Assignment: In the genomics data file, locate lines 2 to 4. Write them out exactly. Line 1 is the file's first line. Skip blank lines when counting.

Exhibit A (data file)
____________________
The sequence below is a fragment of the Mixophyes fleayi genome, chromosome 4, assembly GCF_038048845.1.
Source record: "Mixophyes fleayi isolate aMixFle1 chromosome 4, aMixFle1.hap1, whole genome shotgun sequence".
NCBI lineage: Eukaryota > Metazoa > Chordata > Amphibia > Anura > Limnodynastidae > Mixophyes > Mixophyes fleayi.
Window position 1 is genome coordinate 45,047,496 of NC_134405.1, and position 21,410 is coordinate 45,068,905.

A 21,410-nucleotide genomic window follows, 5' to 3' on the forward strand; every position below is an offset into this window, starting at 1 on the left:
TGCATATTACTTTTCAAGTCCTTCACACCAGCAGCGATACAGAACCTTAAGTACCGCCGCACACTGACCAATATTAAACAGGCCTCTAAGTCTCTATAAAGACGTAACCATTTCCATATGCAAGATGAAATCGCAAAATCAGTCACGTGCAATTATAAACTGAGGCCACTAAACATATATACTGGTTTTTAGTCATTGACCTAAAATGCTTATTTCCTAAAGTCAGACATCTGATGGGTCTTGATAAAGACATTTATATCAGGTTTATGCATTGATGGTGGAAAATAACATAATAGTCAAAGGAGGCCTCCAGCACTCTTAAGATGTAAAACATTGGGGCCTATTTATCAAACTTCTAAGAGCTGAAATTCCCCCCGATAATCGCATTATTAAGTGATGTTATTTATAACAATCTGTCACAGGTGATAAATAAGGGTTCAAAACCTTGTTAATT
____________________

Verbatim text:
Source record: "Mixophyes fleayi isolate aMixFle1 chromosome 4, aMixFle1.hap1, whole genome shotgun sequence".
NCBI lineage: Eukaryota > Metazoa > Chordata > Amphibia > Anura > Limnodynastidae > Mixophyes > Mixophyes fleayi.
Window position 1 is genome coordinate 45,047,496 of NC_134405.1, and position 21,410 is coordinate 45,068,905.